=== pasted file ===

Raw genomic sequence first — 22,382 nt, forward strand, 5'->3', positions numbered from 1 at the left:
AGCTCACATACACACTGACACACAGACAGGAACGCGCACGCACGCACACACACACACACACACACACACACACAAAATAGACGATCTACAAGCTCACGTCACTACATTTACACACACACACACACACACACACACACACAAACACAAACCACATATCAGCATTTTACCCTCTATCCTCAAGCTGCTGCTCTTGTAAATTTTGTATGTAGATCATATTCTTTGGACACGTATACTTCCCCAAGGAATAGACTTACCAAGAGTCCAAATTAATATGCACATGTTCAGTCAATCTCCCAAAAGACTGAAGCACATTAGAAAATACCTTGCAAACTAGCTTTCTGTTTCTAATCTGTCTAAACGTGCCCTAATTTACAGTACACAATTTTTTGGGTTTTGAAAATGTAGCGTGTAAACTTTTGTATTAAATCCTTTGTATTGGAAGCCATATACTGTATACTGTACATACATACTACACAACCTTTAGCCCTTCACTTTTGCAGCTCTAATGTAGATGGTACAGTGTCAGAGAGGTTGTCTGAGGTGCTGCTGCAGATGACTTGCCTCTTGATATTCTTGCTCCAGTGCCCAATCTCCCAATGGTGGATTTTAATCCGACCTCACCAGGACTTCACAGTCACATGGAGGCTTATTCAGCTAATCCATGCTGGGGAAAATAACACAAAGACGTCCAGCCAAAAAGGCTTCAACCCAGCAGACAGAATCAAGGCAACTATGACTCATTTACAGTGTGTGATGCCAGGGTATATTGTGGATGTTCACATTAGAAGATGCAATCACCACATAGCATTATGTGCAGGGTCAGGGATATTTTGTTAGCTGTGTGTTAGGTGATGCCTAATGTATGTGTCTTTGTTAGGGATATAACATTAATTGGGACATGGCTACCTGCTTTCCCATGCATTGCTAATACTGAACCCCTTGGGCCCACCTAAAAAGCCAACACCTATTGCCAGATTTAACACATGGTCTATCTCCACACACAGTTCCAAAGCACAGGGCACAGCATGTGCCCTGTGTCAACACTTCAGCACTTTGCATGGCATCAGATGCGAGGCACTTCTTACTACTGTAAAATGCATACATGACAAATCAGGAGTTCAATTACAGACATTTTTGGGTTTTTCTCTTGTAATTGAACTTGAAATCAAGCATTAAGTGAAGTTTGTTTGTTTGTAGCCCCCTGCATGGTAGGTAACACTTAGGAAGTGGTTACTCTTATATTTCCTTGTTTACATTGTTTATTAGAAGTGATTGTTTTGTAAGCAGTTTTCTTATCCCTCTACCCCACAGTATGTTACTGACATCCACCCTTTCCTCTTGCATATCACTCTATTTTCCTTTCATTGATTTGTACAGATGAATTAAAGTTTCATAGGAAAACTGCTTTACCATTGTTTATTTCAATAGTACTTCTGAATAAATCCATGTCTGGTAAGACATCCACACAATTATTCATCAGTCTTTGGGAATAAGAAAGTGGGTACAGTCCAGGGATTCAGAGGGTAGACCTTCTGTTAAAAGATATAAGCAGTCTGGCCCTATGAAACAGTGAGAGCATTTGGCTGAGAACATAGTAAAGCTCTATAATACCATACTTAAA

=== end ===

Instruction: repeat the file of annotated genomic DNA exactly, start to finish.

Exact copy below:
Raw genomic sequence first — 22,382 nt, forward strand, 5'->3', positions numbered from 1 at the left:
AGCTCACATACACACTGACACACAGACAGGAACGCGCACGCACGCACACACACACACACACACACACACACACAAAATAGACGATCTACAAGCTCACGTCACTACATTTACACACACACACACACACACACACACACACAAACACAAACCACATATCAGCATTTTACCCTCTATCCTCAAGCTGCTGCTCTTGTAAATTTTGTATGTAGATCATATTCTTTGGACACGTATACTTCCCCAAGGAATAGACTTACCAAGAGTCCAAATTAATATGCACATGTTCAGTCAATCTCCCAAAAGACTGAAGCACATTAGAAAATACCTTGCAAACTAGCTTTCTGTTTCTAATCTGTCTAAACGTGCCCTAATTTACAGTACACAATTTTTTGGGTTTTGAAAATGTAGCGTGTAAACTTTTGTATTAAATCCTTTGTATTGGAAGCCATATACTGTATACTGTACATACATACTACACAACCTTTAGCCCTTCACTTTTGCAGCTCTAATGTAGATGGTACAGTGTCAGAGAGGTTGTCTGAGGTGCTGCTGCAGATGACTTGCCTCTTGATATTCTTGCTCCAGTGCCCAATCTCCCAATGGTGGATTTTAATCCGACCTCACCAGGACTTCACAGTCACATGGAGGCTTATTCAGCTAATCCATGCTGGGGAAAATAACACAAAGACGTCCAGCCAAAAAGGCTTCAACCCAGCAGACAGAATCAAGGCAACTATGACTCATTTACAGTGTGTGATGCCAGGGTATATTGTGGATGTTCACATTAGAAGATGCAATCACCACATAGCATTATGTGCAGGGTCAGGGATATTTTGTTAGCTGTGTGTTAGGTGATGCCTAATGTATGTGTCTTTGTTAGGGATATAACATTAATTGGGACATGGCTACCTGCTTTCCCATGCATTGCTAATACTGAACCCCTTGGGCCCACCTAAAAAGCCAACACCTATTGCCAGATTTAACACATGGTCTATCTCCACACACAGTTCCAAAGCACAGGGCACAGCATGTGCCCTGTGTCAACACTTCAGCACTTTGCATGGCATCAGATGCGAGGCACTTCTTACTACTGTAAAATGCATACATGACAAATCAGGAGTTCAATTACAGACATTTTTGGGTTTTTCTCTTGTAATTGAACTTGAAATCAAGCATTAAGTGAAGTTTGTTTGTTTGTAGCCCCCTGCATGGTAGGTAACACTTAGGAAGTGGTTACTCTTATATTTCCTTGTTTACATTGTTTATTAGAAGTGATTGTTTTGTAAGCAGTTTTCTTATCCCTCTACCCCACAGTATGTTACTGACATCCACCCTTTCCTCTTGCATATCACTCTATTTTCCTTTCATTGATTTGTACAGATGAATTAAAGTTTCATAGGAAAACTGCTTTACCATTGTTTATTTCAATAGTACTTCTGAATAAATCCATGTCTGGTAAGACATCCACACAATTATTCATCAGTCTTTGGGAATAAGAAAGTGGGTACAGTCCAGGGATTCAGAGGGTAGACCTTCTGTTAAAAGATATAAGCAGTCTGGCCCTATGAAACAGTGAGAGCATTTGGCTGAGAACATAGTAAAGCTCTATAATACCATACTTAAA